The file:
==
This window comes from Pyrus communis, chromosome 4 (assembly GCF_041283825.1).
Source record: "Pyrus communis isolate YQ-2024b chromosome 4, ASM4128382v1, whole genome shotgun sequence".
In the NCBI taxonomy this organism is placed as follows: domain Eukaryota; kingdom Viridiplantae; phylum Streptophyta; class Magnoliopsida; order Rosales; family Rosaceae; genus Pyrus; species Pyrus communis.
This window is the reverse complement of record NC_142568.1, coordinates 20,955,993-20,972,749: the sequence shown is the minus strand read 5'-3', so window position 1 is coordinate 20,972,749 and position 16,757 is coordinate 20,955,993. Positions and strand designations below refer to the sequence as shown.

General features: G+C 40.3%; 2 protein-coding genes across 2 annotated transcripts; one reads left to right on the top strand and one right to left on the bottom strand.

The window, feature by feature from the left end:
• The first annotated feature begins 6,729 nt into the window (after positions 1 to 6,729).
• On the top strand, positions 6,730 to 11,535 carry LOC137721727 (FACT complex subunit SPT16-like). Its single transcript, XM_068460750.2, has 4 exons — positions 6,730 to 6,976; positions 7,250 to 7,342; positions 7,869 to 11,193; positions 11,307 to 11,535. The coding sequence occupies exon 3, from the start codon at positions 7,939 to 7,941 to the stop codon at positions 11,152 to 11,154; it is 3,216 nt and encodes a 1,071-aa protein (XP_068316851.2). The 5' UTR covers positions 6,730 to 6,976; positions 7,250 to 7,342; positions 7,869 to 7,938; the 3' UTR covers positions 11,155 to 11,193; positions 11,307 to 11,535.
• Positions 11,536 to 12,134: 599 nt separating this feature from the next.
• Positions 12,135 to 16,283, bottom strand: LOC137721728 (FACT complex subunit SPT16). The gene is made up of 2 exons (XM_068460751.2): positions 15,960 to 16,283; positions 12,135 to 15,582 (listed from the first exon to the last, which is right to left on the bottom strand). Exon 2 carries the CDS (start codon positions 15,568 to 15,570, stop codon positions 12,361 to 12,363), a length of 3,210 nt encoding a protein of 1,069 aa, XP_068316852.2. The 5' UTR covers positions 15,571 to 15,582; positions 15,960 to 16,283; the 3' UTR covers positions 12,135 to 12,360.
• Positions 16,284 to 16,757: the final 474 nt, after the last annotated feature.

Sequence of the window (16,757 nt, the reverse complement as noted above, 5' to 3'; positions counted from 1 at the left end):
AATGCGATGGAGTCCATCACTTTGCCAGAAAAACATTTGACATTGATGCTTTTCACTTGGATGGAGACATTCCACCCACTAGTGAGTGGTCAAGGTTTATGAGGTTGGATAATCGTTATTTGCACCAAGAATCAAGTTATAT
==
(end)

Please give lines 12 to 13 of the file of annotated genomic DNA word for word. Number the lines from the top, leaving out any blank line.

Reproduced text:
Sequence of the window (16,757 nt, the reverse complement as noted above, 5' to 3'; positions counted from 1 at the left end):
AATGCGATGGAGTCCATCACTTTGCCAGAAAAACATTTGACATTGATGCTTTTCACTTGGATGGAGACATTCCACCCACTAGTGAGTGGTCAAGGTTTATGAGGTTGGATAATCGTTATTTGCACCAAGAATCAAGTTATAT